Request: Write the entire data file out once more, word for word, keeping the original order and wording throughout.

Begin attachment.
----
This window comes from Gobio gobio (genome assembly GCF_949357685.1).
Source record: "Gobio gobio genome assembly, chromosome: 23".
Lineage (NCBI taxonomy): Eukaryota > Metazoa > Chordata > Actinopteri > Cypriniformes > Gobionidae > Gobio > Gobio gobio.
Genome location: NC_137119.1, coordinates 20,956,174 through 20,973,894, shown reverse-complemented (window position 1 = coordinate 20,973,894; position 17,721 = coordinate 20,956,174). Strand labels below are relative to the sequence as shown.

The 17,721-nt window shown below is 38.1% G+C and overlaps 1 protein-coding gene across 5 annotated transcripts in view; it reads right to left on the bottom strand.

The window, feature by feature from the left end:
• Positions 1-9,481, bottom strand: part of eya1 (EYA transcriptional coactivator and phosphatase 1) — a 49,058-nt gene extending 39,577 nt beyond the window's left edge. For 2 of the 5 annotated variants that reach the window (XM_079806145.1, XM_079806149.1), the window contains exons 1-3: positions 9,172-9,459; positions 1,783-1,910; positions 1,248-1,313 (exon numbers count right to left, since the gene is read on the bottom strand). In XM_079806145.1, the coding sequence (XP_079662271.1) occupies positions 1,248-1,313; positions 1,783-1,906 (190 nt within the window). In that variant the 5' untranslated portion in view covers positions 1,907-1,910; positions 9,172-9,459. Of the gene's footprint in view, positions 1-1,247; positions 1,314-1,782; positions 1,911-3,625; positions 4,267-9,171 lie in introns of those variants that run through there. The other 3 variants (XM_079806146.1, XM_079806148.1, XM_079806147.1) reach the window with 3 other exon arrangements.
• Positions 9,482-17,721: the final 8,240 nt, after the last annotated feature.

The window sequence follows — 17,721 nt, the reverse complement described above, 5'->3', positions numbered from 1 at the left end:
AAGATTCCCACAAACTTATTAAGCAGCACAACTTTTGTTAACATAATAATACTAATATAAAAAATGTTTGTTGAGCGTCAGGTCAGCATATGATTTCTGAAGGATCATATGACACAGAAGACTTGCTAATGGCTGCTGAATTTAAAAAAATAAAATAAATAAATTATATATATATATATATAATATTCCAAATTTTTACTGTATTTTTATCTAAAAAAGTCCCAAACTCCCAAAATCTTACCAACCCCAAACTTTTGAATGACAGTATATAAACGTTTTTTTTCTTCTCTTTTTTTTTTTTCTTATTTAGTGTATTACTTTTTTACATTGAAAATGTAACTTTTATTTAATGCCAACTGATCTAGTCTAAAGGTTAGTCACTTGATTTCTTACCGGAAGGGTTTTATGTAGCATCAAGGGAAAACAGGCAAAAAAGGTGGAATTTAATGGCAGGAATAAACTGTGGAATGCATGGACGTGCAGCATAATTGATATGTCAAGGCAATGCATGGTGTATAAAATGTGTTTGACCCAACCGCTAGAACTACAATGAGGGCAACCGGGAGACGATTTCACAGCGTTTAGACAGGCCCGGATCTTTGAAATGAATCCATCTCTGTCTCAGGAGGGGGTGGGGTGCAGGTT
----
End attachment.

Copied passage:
This window comes from Gobio gobio (genome assembly GCF_949357685.1).
Source record: "Gobio gobio genome assembly, chromosome: 23".
Lineage (NCBI taxonomy): Eukaryota > Metazoa > Chordata > Actinopteri > Cypriniformes > Gobionidae > Gobio > Gobio gobio.
Genome location: NC_137119.1, coordinates 20,956,174 through 20,973,894, shown reverse-complemented (window position 1 = coordinate 20,973,894; position 17,721 = coordinate 20,956,174). Strand labels below are relative to the sequence as shown.

The 17,721-nt window shown below is 38.1% G+C and overlaps 1 protein-coding gene across 5 annotated transcripts in view; it reads right to left on the bottom strand.

The window, feature by feature from the left end:
• Positions 1-9,481, bottom strand: part of eya1 (EYA transcriptional coactivator and phosphatase 1) — a 49,058-nt gene extending 39,577 nt beyond the window's left edge. For 2 of the 5 annotated variants that reach the window (XM_079806145.1, XM_079806149.1), the window contains exons 1-3: positions 9,172-9,459; positions 1,783-1,910; positions 1,248-1,313 (exon numbers count right to left, since the gene is read on the bottom strand). In XM_079806145.1, the coding sequence (XP_079662271.1) occupies positions 1,248-1,313; positions 1,783-1,906 (190 nt within the window). In that variant the 5' untranslated portion in view covers positions 1,907-1,910; positions 9,172-9,459. Of the gene's footprint in view, positions 1-1,247; positions 1,314-1,782; positions 1,911-3,625; positions 4,267-9,171 lie in introns of those variants that run through there. The other 3 variants (XM_079806146.1, XM_079806148.1, XM_079806147.1) reach the window with 3 other exon arrangements.
• Positions 9,482-17,721: the final 8,240 nt, after the last annotated feature.

The window sequence follows — 17,721 nt, the reverse complement described above, 5'->3', positions numbered from 1 at the left end:
AAGATTCCCACAAACTTATTAAGCAGCACAACTTTTGTTAACATAATAATACTAATATAAAAAATGTTTGTTGAGCGTCAGGTCAGCATATGATTTCTGAAGGATCATATGACACAGAAGACTTGCTAATGGCTGCTGAATTTAAAAAAATAAAATAAATAAATTATATATATATATATATAATATTCCAAATTTTTACTGTATTTTTATCTAAAAAAGTCCCAAACTCCCAAAATCTTACCAACCCCAAACTTTTGAATGACAGTATATAAACGTTTTTTTTCTTCTCTTTTTTTTTTTTCTTATTTAGTGTATTACTTTTTTACATTGAAAATGTAACTTTTATTTAATGCCAACTGATCTAGTCTAAAGGTTAGTCACTTGATTTCTTACCGGAAGGGTTTTATGTAGCATCAAGGGAAAACAGGCAAAAAAGGTGGAATTTAATGGCAGGAATAAACTGTGGAATGCATGGACGTGCAGCATAATTGATATGTCAAGGCAATGCATGGTGTATAAAATGTGTTTGACCCAACCGCTAGAACTACAATGAGGGCAACCGGGAGACGATTTCACAGCGTTTAGACAGGCCCGGATCTTTGAAATGAATCCATCTCTGTCTCAGGAGGGGGTGGGGTGCAGGTT